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Do Bunions Always Require Surgery?

Overview
Bunions
What most people call a bunion is actually known as “Hallux valgus”. Hallux valgus refers to the condition in which the big toe is angled excessively towards the second toe and a bunion is a symptom of the deformity. In a normal foot, the big toe and the long bone that leads up to it (the first metatarsal) are in a straight line. However, Hallux valgus occurs when the long foot bone veers towards your other foot and your big toes drifts towards your second toe. A bunion actually refers to the bony prominence on the side of the big toe. This can also form a large sac of fluid, known as a bursa, which can then become inflamed and sore.


Causes
Bunions tend to run in families, although it is the faulty foot mechanics that lead to bunions that are inherited, not the bunions themselves. Some authorities, in fact, suggest that the most significant factor in bunion formation is the poor foot mechanics passed down through families. However, the American Orthopaedic Foot and Ankle Society estimates that women have bunions nine times more often than men, that 88 percent of women in the United States wear shoes that are too small, and that 55 percent of women have bunions. Again, this reflects the wearing of shoes with tight, pointed toes, or with high heels that shift all of your body’s weight onto your toes and also jam your toes into your shoes’ toe boxes. It should be noted that it generally takes years of continued stress on the toes for bunions to develop.


Symptoms
The pain from a bunion is felt around the MTP joint of the big toe. People with bunions often complain of pain when they when they stand or walk for long periods of time. High heeled shoes or shoes with a small toe area can make bunions feel and look worse. As a result of the deformity the big toe can lose some of its range of motion or become stiff. Sometimes both feet are affected.


Diagnosis
Physical examination typically reveals a prominence on the inside (medial) aspect of the forefoot. This represents the bony prominence associated with the great toe joint ( the medial aspect of the first metatarsal head). The great toe is deviated to the outside (laterally) and often rotated slightly. This produces uncovering of the joint at the base of the big toe (first metatarsophalangeal joint subluxation). In mild and moderate bunions, this joint may be repositioned back to a neutral position (reduced) on physical examination. With increased deformity or arthritic changes in the first MTP joint, this joint cannot be fully reduced. Patients may also have a callus at the base of their second toe under their second metatarsal head in the sole of the forefoot. Bunions are often associated with a long second toe.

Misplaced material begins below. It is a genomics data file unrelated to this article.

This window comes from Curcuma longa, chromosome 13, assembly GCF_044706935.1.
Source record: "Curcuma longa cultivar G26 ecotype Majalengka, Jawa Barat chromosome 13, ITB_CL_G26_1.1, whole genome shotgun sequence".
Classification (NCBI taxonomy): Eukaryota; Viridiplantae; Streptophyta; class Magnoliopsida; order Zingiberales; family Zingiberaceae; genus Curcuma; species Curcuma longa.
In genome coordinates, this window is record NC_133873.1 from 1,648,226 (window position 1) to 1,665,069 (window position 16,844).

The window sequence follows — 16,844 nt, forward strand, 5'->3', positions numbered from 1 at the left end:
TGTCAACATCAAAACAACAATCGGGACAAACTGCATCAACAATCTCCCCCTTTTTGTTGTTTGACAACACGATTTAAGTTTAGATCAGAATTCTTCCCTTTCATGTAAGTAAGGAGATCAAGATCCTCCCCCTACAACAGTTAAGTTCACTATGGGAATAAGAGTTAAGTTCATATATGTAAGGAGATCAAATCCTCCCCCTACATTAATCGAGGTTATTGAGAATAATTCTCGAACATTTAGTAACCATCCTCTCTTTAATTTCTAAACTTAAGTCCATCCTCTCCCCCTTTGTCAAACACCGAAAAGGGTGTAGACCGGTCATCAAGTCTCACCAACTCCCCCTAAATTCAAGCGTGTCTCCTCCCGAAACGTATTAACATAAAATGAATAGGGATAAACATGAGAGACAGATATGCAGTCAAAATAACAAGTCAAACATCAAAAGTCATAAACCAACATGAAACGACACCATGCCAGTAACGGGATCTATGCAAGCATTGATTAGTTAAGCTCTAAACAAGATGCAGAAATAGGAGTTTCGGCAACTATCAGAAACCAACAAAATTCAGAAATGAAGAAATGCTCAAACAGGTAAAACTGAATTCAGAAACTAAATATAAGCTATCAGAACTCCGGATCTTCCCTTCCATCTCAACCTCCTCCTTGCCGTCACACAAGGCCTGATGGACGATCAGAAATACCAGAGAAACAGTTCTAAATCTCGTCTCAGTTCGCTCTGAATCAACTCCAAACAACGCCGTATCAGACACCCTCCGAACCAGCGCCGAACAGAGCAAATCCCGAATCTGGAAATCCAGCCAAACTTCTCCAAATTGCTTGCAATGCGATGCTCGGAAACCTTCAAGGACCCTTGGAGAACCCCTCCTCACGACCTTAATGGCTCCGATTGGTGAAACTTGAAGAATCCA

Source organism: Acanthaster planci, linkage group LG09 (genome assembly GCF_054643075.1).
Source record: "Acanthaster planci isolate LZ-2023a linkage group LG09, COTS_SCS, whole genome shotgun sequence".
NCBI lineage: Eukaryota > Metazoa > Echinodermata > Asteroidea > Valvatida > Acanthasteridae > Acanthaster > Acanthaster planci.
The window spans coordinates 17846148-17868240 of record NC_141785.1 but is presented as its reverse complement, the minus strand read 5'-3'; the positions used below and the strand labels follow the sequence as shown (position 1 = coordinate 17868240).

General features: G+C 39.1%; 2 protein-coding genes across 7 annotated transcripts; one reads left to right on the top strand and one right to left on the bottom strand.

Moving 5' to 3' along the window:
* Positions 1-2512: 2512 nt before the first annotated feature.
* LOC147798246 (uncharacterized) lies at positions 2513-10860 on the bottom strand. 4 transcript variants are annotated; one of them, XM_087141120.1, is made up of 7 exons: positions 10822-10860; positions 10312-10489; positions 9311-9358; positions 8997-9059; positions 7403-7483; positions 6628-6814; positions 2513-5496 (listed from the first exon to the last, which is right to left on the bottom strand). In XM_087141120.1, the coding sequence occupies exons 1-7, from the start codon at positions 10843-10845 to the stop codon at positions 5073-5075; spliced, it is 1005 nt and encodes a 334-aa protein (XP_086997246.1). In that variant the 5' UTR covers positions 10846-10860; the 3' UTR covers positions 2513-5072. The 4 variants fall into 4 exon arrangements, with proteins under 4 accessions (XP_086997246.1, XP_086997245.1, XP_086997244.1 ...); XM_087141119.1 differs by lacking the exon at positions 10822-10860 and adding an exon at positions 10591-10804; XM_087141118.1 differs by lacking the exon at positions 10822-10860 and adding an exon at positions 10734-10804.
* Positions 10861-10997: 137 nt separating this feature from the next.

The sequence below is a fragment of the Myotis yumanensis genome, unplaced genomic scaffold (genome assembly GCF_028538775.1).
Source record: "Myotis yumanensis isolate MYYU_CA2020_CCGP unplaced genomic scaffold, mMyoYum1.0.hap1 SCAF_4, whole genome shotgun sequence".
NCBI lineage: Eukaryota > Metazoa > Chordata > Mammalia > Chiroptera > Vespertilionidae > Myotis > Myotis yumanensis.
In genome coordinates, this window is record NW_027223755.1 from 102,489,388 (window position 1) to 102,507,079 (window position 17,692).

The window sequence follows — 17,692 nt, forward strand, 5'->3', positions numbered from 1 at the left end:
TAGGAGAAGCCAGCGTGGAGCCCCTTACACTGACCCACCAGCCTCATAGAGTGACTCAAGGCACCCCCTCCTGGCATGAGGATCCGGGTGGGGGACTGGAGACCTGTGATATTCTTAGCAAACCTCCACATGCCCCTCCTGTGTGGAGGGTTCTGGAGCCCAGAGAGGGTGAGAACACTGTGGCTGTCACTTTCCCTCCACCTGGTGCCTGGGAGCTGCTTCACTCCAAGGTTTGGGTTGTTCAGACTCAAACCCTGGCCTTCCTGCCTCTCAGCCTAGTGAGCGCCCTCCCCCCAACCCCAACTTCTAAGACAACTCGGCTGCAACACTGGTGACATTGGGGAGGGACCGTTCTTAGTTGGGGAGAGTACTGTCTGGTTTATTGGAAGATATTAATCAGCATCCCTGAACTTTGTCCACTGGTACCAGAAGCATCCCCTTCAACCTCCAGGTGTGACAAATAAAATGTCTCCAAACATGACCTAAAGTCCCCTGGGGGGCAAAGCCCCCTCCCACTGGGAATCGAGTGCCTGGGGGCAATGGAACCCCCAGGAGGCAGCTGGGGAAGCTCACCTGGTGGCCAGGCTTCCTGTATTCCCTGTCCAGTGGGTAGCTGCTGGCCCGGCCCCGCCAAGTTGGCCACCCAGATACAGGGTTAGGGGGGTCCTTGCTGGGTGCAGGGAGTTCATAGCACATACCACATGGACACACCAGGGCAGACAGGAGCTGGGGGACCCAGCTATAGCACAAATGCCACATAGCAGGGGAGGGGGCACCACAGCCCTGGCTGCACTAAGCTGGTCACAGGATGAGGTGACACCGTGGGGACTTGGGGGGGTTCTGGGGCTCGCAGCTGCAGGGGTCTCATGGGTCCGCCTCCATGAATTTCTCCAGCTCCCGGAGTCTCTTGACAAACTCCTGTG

Non Surgical Treatment
Changing your footwear to roomy and comfortable shoes that provide plenty of space for your toes. Padding and taping applied by chiropodist/podiatrist to your foot can reduce stress on the bunion and alleviate your pain. Oral medications such as acetaminophen (Tylenol), ibuprofen (Advil, Motrin) or naproxen (Aleve) may help control the pain of a bunion. Cortisone injections. Over-the-counter arch supports can help distribute pressure evenly when you move your feet, reducing your symptoms and preventing your bunion from getting worse. Prescription foot orthotic devices to help stabilize the forefoot. Manual foot therapy to free up motion in arthritic foot joints.
Bunions Hard Skin


Surgical Treatment
Surgery takes place either under local or general anaesthetic and takes about one hour. After surgery you will have either a plaster cast or special dressing on the foot and you will be given a special walking shoe and crutches to use the first few days/weeks. Recovery usually takes approximately 6-8 weeks but swelling often lasts longer and it may take a few months before you are able to wear normal shoes again. Full recovery can take up to a year. Bunion surgery is successful in approximately 85% of cases, but it is vital not to go back to wearing ill-fitting shoes else the problem is likely to return.

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